The UK Civil Aviation Authority (CAA) has today published details of changes to the ground-based exam programme taken by students training for a Private Pilot’s Licence (PPL). The changes follow extensive consultation with pilot representative bodies.
Under the new exam schedule the number of exam papers sat by a student will increase from seven to nine. This increase is to accommodate new regulations from the European Aviation Safety Agency (EASA) which require students to undertake at least 100 hours of theoretical knowledge training, including a certain element of formal classroom work as well as other interactive forms of training. Each exam will feature between 16 and 20 questions, with a pass mark of 75 per cent.
The CAA also revealed it will extend the definition of a ‘sitting’ to ten days to help students cope with the increase. Rather than the current classification of a sitting being ‘one day’, the new arrangements will allow an exam sitting to take place over ten consecutive days. Only one attempt at each subject paper is allowed in one sitting, however.
The CAA said it had responded positively to industry concerns over its initial intention to define a sitting as three days, which some flight examiners felt would be insufficient for many students.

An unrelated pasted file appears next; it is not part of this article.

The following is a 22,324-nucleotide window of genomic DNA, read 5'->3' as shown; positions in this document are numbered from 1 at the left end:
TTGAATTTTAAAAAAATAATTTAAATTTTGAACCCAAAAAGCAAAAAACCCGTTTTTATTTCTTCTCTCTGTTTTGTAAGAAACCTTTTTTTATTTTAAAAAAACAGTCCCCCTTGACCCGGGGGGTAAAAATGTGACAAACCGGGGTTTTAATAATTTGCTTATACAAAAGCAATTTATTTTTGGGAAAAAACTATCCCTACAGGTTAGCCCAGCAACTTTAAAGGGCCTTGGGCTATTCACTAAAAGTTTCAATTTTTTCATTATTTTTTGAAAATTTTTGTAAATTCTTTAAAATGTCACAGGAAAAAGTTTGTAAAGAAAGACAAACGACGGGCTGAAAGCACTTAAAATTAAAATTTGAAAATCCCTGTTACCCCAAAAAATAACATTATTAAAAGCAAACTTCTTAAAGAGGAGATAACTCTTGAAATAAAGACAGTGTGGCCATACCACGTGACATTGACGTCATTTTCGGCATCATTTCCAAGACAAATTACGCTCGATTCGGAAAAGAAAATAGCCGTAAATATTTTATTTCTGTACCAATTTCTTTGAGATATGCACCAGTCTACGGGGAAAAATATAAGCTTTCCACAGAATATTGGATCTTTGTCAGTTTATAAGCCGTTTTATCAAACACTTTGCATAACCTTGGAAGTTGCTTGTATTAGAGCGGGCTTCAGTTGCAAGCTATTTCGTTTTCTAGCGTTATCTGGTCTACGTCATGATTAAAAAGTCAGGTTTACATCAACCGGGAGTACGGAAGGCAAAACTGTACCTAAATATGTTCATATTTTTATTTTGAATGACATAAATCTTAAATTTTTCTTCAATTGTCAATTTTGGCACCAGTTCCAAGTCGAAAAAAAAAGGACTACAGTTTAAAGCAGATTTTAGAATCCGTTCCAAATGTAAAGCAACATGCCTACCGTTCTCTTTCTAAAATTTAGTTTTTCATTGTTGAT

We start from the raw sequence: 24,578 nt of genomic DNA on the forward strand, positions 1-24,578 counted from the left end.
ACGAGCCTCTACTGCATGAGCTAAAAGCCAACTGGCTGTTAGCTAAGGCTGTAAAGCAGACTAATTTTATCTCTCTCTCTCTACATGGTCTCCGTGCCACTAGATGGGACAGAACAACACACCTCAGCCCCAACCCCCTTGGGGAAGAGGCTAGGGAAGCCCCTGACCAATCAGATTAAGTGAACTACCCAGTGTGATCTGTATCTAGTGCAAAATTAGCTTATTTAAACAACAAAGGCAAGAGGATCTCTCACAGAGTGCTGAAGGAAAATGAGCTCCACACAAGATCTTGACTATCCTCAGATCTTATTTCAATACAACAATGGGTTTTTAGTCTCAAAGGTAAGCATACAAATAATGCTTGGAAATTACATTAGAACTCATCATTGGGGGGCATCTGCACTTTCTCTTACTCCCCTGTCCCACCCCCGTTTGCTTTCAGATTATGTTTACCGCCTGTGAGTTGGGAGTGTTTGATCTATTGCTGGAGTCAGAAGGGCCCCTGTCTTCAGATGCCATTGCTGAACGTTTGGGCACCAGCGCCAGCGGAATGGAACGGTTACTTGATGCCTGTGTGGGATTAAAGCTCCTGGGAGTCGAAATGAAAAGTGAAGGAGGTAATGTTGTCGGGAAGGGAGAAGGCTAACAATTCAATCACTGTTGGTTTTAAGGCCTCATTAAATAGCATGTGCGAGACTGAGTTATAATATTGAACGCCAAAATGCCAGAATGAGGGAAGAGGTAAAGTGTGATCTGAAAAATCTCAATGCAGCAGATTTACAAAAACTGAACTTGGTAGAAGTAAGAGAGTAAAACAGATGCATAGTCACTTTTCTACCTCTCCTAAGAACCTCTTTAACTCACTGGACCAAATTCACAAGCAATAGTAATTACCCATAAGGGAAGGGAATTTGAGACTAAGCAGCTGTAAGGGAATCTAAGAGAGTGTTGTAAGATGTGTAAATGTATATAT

Ray Elgy, Head of Licensing and Training Standards at the CAA, said: “The new exam syllabus which will take effect in the autumn offers a practical and fair arrangement for student pilots training for a PPL. We very much welcomed input from industry in formulating these changes which represent a constructive outcome for everyone involved in pilot training.”
The changes will come into force on the 1 September 2013. The CAA will publish in due course details of arrangements for students who find themselves midway through their exams on that date.
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The CAA is the UK's specialist aviation regulator. Its activities include: making sure that the aviation industry meets the highest technical and operational safety standards; preventing holidaymakers from being stranded abroad or losing money because of tour operator insolvency; planning and regulating all UK airspace; and regulating airports, air traffic services and airlines and providing advice on aviation policy from an economic standpoint.